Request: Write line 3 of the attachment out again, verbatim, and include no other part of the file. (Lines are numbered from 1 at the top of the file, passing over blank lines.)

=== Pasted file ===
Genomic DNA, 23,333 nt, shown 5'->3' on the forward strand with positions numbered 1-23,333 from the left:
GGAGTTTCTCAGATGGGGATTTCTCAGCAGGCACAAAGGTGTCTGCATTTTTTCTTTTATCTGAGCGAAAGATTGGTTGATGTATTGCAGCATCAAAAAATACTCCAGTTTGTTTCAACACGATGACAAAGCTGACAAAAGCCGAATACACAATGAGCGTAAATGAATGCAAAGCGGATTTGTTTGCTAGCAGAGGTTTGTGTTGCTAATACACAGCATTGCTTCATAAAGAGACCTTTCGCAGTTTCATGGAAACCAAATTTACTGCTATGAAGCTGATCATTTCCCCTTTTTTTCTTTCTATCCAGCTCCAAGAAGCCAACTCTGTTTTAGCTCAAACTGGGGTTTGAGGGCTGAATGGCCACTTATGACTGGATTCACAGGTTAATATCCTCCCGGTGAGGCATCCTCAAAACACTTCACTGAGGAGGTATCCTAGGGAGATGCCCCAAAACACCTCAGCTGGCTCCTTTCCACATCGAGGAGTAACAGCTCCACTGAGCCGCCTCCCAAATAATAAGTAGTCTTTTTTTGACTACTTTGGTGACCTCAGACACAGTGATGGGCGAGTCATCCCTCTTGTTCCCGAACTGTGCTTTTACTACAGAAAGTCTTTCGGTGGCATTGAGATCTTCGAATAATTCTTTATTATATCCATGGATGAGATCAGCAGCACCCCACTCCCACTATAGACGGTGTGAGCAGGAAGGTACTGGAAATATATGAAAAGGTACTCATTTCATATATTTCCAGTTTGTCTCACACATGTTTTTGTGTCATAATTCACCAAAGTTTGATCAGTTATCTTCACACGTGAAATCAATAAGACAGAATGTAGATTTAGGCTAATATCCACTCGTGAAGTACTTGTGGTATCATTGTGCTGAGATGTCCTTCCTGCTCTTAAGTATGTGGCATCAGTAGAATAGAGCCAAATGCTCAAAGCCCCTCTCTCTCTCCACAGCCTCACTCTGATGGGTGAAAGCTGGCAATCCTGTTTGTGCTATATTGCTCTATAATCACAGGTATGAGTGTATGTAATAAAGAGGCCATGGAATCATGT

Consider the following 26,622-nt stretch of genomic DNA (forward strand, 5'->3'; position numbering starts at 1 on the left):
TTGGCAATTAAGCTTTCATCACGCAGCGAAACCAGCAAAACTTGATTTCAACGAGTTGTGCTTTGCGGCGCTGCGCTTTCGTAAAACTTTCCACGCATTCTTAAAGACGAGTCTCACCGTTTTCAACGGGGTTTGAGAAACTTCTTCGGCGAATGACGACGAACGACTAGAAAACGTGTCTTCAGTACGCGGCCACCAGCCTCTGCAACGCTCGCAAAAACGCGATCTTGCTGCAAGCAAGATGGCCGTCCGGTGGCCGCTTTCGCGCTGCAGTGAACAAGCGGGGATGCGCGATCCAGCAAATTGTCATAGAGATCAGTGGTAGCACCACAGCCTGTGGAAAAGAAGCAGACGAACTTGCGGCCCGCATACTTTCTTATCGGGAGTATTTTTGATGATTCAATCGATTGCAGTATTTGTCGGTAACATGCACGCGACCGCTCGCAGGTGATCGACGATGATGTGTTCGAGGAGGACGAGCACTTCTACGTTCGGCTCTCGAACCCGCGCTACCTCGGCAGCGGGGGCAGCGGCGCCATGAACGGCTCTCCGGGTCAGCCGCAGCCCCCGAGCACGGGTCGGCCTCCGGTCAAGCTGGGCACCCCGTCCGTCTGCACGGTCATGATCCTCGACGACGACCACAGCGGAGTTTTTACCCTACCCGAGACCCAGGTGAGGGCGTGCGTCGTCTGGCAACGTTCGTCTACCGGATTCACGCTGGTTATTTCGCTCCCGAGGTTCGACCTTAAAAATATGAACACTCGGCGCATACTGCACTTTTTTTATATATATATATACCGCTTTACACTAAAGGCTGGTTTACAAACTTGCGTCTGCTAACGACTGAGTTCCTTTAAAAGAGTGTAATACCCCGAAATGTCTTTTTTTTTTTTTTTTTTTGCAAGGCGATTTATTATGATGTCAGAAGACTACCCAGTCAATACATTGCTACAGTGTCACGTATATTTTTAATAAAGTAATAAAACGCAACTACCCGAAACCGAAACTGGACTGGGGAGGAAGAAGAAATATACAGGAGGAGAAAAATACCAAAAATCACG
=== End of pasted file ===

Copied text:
Consider the following 26,622-nt stretch of genomic DNA (forward strand, 5'->3'; position numbering starts at 1 on the left):